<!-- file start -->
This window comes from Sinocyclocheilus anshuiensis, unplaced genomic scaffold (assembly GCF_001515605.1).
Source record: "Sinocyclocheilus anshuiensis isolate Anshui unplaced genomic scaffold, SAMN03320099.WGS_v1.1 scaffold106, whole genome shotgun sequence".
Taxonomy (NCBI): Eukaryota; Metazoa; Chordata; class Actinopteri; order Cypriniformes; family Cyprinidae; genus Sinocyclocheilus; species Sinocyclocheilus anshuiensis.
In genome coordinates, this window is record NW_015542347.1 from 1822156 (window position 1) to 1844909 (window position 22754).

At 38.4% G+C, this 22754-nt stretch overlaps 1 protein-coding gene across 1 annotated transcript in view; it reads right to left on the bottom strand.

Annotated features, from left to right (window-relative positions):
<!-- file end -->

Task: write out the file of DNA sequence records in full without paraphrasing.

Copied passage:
This window comes from Sinocyclocheilus anshuiensis, unplaced genomic scaffold (assembly GCF_001515605.1).
Source record: "Sinocyclocheilus anshuiensis isolate Anshui unplaced genomic scaffold, SAMN03320099.WGS_v1.1 scaffold106, whole genome shotgun sequence".
Taxonomy (NCBI): Eukaryota; Metazoa; Chordata; class Actinopteri; order Cypriniformes; family Cyprinidae; genus Sinocyclocheilus; species Sinocyclocheilus anshuiensis.
In genome coordinates, this window is record NW_015542347.1 from 1822156 (window position 1) to 1844909 (window position 22754).

At 38.4% G+C, this 22754-nt stretch overlaps 1 protein-coding gene across 1 annotated transcript in view; it reads right to left on the bottom strand.

Annotated features, from left to right (window-relative positions):